What Do Students Think of Their Virtual Internships?

December 7, 2020 | By Claudia Allen

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TAGS: best practices, coronavirus, Internships, nace insights, operations, students, technology,

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How do virtual internship programs compare with their pre-pandemic counterparts? A discussion in the NACE Community addressed what members have heard from students about their summer experiences. Here’s what members said:

There are a couple insights and thoughts that come up for me based on the work my team does. We've seen trends vary based on 1) culture, 2) degree program/industry, and 3) amount of prior experience; however, there are some findings that we've noticed are consistent that speak to the difference in students' expectations versus reality.

These findings aren't necessarily negative in connotation either; many of our students surprise themselves with what they can learn and do in a remote work environment when the training and support is well-positioned with what they are looking to gain from the experience. Examples of this would be:

  1. Students expected to receive menial and easy work, but found their remote experiential learning opportunity to be engaging and challenging.
  2. Students spent more time than expected with senior leadership than they otherwise would have in an in-person internship or pre-pandemic experiences.
  3. Students didn't expect to learn so many professional remote working skills they could apply to their fall recruiting, gap year, or return-to-work plans.

- Cody Rapp, director, Coaching Operations, Paragon One

You might find some of our experiences at the graduate level of interest. We actually had virtual internships already in 1995! A grad student was provided a laptop and sent to Latin America to develop business. He went from one country to another working remotely and providing weekly reports. In 1998, we had two assignments that would qualify as virtual. One was based in Mexico doing due diligence for a U.S. bank on Eximbank loan applications while the other travelled Central America doing due diligence for a company based in South Carolina. In each instance, there was a clearly defined assignment.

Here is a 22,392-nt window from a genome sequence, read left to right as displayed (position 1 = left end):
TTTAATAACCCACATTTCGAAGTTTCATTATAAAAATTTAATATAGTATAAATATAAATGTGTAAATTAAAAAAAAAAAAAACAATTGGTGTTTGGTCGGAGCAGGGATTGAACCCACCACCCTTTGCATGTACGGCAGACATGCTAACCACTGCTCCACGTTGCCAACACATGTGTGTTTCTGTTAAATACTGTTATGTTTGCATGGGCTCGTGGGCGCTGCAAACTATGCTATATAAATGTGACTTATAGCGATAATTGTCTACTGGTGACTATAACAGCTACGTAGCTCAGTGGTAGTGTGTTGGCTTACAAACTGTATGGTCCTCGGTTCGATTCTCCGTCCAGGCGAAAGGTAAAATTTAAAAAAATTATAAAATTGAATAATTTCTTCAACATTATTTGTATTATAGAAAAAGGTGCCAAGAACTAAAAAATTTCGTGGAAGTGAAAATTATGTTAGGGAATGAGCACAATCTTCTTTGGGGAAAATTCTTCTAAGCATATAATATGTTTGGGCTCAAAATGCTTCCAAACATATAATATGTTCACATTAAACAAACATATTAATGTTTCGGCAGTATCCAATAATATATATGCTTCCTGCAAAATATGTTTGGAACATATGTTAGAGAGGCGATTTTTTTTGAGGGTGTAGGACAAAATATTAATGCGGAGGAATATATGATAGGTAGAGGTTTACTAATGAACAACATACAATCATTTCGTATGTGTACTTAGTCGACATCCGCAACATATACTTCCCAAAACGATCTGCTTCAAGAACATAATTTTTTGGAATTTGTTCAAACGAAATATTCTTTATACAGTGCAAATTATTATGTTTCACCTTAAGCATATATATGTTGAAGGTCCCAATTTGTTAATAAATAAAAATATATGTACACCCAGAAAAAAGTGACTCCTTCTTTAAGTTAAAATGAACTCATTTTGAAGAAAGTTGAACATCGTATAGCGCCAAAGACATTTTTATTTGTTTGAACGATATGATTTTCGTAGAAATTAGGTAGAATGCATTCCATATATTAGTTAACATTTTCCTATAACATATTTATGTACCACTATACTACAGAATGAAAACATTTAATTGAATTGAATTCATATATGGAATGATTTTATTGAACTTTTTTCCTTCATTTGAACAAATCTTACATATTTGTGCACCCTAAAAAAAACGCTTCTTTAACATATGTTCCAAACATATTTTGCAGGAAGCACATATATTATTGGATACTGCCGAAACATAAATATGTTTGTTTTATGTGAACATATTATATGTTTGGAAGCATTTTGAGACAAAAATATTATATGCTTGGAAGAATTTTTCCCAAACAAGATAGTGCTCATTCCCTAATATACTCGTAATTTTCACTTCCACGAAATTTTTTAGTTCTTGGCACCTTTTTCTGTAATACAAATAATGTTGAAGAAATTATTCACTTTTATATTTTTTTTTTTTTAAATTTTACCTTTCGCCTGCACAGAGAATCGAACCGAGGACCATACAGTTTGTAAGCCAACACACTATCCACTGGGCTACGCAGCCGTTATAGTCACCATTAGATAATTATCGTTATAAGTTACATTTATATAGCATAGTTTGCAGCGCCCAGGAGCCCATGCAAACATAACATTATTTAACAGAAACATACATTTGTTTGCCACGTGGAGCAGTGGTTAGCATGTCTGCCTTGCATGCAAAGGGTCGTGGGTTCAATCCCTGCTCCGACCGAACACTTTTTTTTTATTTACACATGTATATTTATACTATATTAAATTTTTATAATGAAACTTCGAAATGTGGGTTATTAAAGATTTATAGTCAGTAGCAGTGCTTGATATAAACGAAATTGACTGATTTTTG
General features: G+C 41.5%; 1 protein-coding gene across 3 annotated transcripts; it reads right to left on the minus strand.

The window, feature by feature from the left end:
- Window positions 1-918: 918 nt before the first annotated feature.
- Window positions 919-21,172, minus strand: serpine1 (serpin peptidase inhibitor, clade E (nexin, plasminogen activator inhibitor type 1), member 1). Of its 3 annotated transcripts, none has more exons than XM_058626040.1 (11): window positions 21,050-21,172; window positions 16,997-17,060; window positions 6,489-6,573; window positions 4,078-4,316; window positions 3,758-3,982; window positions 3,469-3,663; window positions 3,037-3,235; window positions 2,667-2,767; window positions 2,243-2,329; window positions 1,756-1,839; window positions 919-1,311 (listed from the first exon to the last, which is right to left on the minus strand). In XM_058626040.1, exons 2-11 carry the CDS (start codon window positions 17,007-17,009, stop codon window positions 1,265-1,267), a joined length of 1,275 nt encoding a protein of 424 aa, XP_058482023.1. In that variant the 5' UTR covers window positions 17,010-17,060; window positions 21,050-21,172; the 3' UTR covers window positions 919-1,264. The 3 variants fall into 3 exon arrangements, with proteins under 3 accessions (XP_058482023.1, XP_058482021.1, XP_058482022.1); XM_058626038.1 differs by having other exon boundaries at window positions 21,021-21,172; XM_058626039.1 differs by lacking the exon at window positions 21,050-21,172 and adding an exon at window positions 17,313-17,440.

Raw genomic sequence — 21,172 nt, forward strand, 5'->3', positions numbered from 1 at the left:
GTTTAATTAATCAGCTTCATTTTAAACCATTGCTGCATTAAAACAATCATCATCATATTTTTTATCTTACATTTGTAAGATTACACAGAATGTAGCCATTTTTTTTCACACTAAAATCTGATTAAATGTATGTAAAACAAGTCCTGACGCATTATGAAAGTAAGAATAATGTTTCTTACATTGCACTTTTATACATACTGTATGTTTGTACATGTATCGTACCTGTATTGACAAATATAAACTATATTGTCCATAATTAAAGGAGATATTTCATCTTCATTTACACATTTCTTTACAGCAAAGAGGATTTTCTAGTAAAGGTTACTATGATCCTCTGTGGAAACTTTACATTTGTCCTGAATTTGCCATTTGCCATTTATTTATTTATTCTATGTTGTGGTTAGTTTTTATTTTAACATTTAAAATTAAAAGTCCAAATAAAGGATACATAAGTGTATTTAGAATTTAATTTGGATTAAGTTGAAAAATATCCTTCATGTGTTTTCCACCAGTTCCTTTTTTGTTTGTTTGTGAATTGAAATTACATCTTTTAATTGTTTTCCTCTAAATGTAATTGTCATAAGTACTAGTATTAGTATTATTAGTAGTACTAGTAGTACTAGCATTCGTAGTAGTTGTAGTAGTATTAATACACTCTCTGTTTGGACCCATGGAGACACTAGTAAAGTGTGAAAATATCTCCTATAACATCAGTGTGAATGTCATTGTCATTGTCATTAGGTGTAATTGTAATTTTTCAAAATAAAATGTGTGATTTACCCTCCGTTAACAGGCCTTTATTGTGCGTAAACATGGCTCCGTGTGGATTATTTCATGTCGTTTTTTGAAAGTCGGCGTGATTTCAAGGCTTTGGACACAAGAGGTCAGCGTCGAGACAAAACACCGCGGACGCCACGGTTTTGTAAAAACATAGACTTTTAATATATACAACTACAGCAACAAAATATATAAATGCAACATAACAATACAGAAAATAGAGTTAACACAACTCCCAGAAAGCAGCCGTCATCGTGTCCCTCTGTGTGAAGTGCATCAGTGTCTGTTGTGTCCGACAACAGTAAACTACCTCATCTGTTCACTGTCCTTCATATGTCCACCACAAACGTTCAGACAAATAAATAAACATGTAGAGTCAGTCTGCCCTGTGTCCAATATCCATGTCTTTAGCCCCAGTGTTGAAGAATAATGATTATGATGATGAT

Most recently, we also had some very good experiences this summer at the undergraduate level. One was with a French company based in Paris that had a well-defined assignment from the outset. The internship was initially to have taken place in France, but the company was able to pivot and provided a meaningful experience. Though the student was not able to benefit from entirely from the cultural aspect that he would have had interning in France, he did get practical exposure to what a multinational company has to deal with given the time difference.

In another instance, I was coordinating the internships of three students from Sweden who had started their internship on site in the United States, but they were obliged to return to Sweden in March. We were able to adapt and used technology to facilitate the remainder of their respective assignments and the evaluation of the same.

What is key to the success of any internship is the mutual engagement of the person that hosts the internship as well as the intern. Engaging the person who is to host the internship in the selection process and, in particular, an interview really contributes to the success. The greatest amount of disappointment came from the instances where companies had gone through the intern selection process, but were not able to pivot to remote assignments which was not a big surprise given the nature of the disruption. Companies large and small will have had the time to adapt for what will most likely be a continuation in 2021.